Uncovering JAPA

A Framework for Systematizing Rigor in Planning Research

Any researcher who has approached a new topic is familiar with the literature review, a type of article that gathers relevant studies and categorizes or assesses them based on different metrics or benchmarks. By compiling, synthesizing, and assessing findings on a given topic, literature reviews are a critical component of inquiry in the social sciences. They facilitate informed decision-making among practitioners and policy-makers by taking a critical stance on the existing body of literature and making a judgment on the overall quality of the evidence presented.

Quantitative Rigor in Urban Planning

Traditional literature reviews are narratives and more qualitative, but many disciplines have developed more quantitative ways of testing rigor in reviews. Such methods, however, have "yet to be incorporated into urban planning," observe Léa Ravensbergen and Ahmed El-Geneidy in the viewpoint article "Toward Evidence-Based Urban Planning: Integrating Quality Assessments in Literature Reviews" (Journal of the American Planning Association, Vol. 89, No. 3).

Borrowing tools commonly used in public health literature reviews and offering examples of how they might be adapted for planning research, the authors present a "starting point" to incorporating more rigor in reviews, in the context of an ongoing "move toward a more evidence-based planning approach that many planning authorities have begun adopting in recent years."

In the main part of the article, Ravensbergen and El-Geneidy describe two common tools and provide examples of how they can be used in planning articles, specifically focusing on survey-based approaches:

  1. The Risk of Bias Assessment (RoB) is used to assess the risk that findings are biased, based on an article's methodology section, though the authors write, "It is surprising how infrequently we have seen RoBs used in our discipline." Though some types of bias are not relevant to planning studies — such as those found in clinical trials — the authors present an adapted tool with "guiding questions" that researchers can respond to, which can then be used to outline potential bias in surveys.
  2. The Evaluation of Certainty of Evidence (ECE) allows authors of literature reviews "to state how confident they are about the evidence as a whole." A higher ECE grade on a topic denotes a greater number of high-quality studies demonstrating a given relationship. The sum ECE grade represents "the final level of certainty," based on all of the constituent outcomes or findings.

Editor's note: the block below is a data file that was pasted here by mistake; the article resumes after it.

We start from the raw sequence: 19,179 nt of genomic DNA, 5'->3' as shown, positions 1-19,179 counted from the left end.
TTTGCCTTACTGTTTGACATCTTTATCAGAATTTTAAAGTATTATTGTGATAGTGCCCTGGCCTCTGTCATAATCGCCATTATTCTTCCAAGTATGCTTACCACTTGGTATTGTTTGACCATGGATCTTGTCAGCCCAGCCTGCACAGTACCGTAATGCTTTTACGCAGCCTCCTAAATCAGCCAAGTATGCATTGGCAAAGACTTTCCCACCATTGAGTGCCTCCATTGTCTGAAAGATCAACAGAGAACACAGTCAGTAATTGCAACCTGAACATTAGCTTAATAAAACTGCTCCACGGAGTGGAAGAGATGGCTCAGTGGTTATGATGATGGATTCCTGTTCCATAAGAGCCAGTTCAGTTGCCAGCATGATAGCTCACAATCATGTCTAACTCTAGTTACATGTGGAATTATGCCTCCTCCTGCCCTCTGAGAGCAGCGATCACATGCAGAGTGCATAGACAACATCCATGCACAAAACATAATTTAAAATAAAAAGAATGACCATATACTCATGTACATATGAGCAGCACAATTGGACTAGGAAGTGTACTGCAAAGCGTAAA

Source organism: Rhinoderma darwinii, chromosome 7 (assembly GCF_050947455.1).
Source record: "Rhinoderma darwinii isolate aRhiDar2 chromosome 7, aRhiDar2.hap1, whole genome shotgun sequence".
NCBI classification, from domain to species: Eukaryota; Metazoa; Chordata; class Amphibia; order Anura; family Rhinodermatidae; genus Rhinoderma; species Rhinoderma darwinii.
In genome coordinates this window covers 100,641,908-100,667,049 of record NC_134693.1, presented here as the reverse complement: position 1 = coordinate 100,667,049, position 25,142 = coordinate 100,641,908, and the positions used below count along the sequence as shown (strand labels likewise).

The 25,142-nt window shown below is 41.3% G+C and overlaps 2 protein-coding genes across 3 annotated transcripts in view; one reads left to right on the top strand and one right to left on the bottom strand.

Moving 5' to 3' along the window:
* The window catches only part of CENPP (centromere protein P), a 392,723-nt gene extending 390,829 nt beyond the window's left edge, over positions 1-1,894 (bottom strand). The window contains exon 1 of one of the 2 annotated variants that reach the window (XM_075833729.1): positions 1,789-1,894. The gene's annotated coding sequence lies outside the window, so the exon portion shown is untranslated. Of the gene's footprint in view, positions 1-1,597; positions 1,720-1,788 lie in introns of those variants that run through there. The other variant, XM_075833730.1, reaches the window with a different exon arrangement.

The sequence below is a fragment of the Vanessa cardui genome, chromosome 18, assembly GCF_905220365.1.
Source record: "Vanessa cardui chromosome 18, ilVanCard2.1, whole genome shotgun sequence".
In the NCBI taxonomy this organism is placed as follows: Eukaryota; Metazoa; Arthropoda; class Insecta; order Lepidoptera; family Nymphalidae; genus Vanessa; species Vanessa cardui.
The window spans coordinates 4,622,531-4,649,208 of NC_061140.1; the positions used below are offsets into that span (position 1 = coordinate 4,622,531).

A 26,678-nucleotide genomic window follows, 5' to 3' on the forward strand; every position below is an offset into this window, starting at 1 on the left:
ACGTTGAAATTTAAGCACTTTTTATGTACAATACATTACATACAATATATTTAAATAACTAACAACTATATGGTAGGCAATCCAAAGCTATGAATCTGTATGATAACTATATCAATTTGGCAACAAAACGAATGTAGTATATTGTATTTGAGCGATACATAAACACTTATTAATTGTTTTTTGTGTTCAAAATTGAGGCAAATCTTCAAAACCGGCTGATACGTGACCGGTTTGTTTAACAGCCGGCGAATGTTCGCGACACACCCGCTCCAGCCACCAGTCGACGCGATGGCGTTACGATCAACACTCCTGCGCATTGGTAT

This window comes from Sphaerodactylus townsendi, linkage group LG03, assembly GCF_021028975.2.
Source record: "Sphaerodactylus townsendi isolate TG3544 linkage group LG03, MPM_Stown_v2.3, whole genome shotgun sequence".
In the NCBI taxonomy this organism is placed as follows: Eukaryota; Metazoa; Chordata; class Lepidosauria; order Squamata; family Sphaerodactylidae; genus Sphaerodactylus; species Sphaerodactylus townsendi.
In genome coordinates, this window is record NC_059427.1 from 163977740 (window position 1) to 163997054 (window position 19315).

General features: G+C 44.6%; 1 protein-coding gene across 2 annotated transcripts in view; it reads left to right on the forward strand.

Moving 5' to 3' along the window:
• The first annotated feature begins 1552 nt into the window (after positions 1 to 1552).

Table 3: An example of how an ECE grade might be used in an urban planning literature review, based on a 2021 review of the relationship between active transport and physical activity.

Table 3: An example of how an ECE grade might be used in an urban planning literature review, based on a 2021 review of the relationship between active transport and physical activity.

Bridging Theory and Practice in Planning

The article's premise — the presence or need for traditional empirical 'rigor' in planning research — was very intriguing and timely, and testifies to the substantive and methodological breadth of planning research: It can run the gamut from high-sample-size quantitative studies to individual case studies that feel almost ethnographic.

Without a careful, non-prescriptive approach, efforts to introduce empirical rigor into studies can lead to odd applications of incongruous or irrelevant theoretical frameworks. Thankfully, the authors don't prioritize some kinds of research over others, accounting for the fact that "urban planners make use of a wide array of research tools" that might draw from "different epistemological, ontological, and methodological foundations."

For the RoB metric for example, the authors concede that some quality assessment tools for qualitative research might miss the point, as "different framings result in different ways to assess rigor." Similarly, for the ECE grade, the authors eschew traditional sample size benchmarks, which can bias against small studies, "many of which explore new and important topics."

The article fits into the long-standing debate within planning about the relationship between theory and practice, and the authors' proposals offer, in their words, "a starting point" to bridge that gap. These debates also raise fundamental questions of the role of the planner: where they get information from and on what basis — knowledge, intuition, evidence, expertise, etc. — they make decisions. I was especially intrigued in this regard by one of the benefits of this type of work that the authors mention: how rigor in planning reviews can lead to better interdisciplinary collaboration.

Planning by nature implicates many other disciplines and domains of intervention in the built environment, politics, and society. Though not all measures of rigor are relevant to planning, we should be mindful of how our work is presented to diverse audiences.

By making our research accessible and compelling to a variety of groups, planning can enhance its position and influence in important discussions. However, though interventions should always be supported by some empirical foundation, we should remember that the power of planning also lies in a high-level, holistic understanding of interconnected spatial processes, a healthy dose of ethics and an eye for equity, and employing good old judgment and discretion.

Top image: iStock/Getty Images Plus - gevende

About the author
Akiva Blander is a recent graduate of the master in urban planning program at Harvard University.

June 8, 2023

By Akiva Blander